Born: 1913. Died: 1994-01-01. Birth Place: Whittier, California.
Richard M. Nixon was president of the United States between January 1969 and August 1974. Early in his presidency, Nixon appointed a Space Task Group under the direction of Vice President Spiro T. Agnew to assess the future of spaceflight in the nation. Its report recommended a vigorous post-Apollo exploration program culminating in a human expedition to Mars. Nixon did not approve this plan, but did decide in favor of building one element of it, the Space Shuttle, which was approved on January 5, 1972.
In a White House release, President Nixon listed six specific objectives for the space program: continued exploration of the moon, exploration of the planets and the universe, substantial reductions in the cost of space operations, extension of man's capability to live and work in space, rapid expansion of the practical applications of space technology, and greater international cooperation in space.
James C. Fletcher was sworn in as NASA Administrator at a White House ceremony. Fletcher decided to push for Congressional approval of the stalled space shuttle program, but found that would only be forthcoming if the US Air Force agreed to participate. In order for that to happen, NASA would have to incorporate the USAF requirements for the shuttle that it had so far ignored (greater payload, higher cross-range). In another attempt to share the cost of the shuttle with other nations, previous NASA Administrator Thomas Paine had already tried to obtain international partners. But the only remnants of that effort were the Canadian robotic arm for the shuttle, and the European Space Agency Spacelab module. Neither represented a significant amount of the total program cost.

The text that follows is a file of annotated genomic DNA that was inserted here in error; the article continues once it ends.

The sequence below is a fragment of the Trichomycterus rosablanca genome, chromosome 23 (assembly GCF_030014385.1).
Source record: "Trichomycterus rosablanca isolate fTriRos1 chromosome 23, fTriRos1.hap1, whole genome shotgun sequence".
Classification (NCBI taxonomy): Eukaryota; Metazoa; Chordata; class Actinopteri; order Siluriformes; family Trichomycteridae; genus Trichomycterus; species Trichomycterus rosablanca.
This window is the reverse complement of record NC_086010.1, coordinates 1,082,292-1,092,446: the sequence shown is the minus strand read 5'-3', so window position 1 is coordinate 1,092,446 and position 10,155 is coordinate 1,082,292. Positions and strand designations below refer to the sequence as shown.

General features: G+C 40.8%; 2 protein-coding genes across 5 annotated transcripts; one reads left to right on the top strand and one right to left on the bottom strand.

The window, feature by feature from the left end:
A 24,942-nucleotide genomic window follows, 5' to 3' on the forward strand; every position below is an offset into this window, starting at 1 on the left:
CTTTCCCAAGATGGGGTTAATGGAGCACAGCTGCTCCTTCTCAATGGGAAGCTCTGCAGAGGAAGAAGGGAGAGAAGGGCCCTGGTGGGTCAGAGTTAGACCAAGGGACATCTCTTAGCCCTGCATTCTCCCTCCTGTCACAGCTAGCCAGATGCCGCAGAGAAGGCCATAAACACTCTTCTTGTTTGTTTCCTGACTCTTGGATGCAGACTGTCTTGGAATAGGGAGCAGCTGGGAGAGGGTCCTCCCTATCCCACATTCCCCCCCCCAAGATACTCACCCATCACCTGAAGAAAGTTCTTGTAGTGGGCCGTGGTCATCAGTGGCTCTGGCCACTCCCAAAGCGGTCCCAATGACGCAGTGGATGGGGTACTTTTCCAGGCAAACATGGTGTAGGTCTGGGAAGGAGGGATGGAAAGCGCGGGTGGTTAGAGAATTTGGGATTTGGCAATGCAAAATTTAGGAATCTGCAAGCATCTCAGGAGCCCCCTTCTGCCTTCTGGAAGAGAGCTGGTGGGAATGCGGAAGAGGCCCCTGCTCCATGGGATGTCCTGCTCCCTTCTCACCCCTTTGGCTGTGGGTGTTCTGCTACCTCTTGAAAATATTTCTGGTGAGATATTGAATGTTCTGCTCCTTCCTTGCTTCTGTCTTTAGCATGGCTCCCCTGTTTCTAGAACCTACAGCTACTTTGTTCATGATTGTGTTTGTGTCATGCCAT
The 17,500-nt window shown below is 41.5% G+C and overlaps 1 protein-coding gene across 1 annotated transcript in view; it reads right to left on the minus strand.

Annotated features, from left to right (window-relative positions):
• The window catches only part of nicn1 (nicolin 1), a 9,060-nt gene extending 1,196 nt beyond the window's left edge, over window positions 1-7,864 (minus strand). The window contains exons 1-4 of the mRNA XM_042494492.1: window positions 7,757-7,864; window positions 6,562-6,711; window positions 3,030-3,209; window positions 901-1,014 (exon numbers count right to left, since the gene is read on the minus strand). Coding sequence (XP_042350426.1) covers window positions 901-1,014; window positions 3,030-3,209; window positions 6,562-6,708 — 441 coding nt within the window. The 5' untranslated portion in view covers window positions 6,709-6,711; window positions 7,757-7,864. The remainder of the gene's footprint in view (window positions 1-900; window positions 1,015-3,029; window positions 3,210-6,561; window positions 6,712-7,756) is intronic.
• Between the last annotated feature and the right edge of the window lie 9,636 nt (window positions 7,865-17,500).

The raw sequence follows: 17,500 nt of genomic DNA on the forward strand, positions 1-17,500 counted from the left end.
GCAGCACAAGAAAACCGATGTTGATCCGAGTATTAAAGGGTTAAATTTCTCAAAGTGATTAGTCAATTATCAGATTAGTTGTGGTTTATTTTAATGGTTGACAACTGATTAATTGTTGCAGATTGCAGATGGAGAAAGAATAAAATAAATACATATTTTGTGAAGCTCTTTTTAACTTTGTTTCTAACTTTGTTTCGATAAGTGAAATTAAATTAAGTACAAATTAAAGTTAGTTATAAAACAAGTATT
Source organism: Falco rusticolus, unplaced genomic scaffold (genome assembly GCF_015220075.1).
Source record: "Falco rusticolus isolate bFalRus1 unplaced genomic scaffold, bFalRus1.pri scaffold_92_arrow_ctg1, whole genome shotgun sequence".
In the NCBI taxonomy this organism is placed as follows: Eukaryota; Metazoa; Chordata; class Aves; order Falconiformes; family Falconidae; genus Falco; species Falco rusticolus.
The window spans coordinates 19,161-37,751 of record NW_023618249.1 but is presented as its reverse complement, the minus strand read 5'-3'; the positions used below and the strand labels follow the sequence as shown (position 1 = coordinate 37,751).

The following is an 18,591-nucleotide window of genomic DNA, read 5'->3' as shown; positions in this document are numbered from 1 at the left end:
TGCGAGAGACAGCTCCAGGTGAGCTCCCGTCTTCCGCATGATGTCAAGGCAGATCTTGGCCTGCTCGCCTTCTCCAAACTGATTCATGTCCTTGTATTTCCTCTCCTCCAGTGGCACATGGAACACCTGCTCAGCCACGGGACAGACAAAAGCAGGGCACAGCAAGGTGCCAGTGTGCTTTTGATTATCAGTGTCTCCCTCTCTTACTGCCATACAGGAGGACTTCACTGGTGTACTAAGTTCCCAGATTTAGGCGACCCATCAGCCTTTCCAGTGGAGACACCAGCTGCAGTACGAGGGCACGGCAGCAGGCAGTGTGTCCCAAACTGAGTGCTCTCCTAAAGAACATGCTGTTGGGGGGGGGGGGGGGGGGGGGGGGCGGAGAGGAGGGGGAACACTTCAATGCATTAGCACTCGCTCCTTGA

President Nixon had nominated Fletcher for the position on March 1, and the Senate had confirmed the nomination on March 11. George M. Low, NASA Deputy Administrator, had been Acting Administrator since the resignation of Paine on September 15, 1970.
In recognition of the fifth anniversary of the Apollo 11 flight, which landed the first men on the moon, President Nixon proclaimed the period July 16 through July 24 as United States Space Week, stating: "The knowledge to be gained from space will lead to scientific, technological, medical and industrial advances which cannot be fully perceived today. Additional Details: here....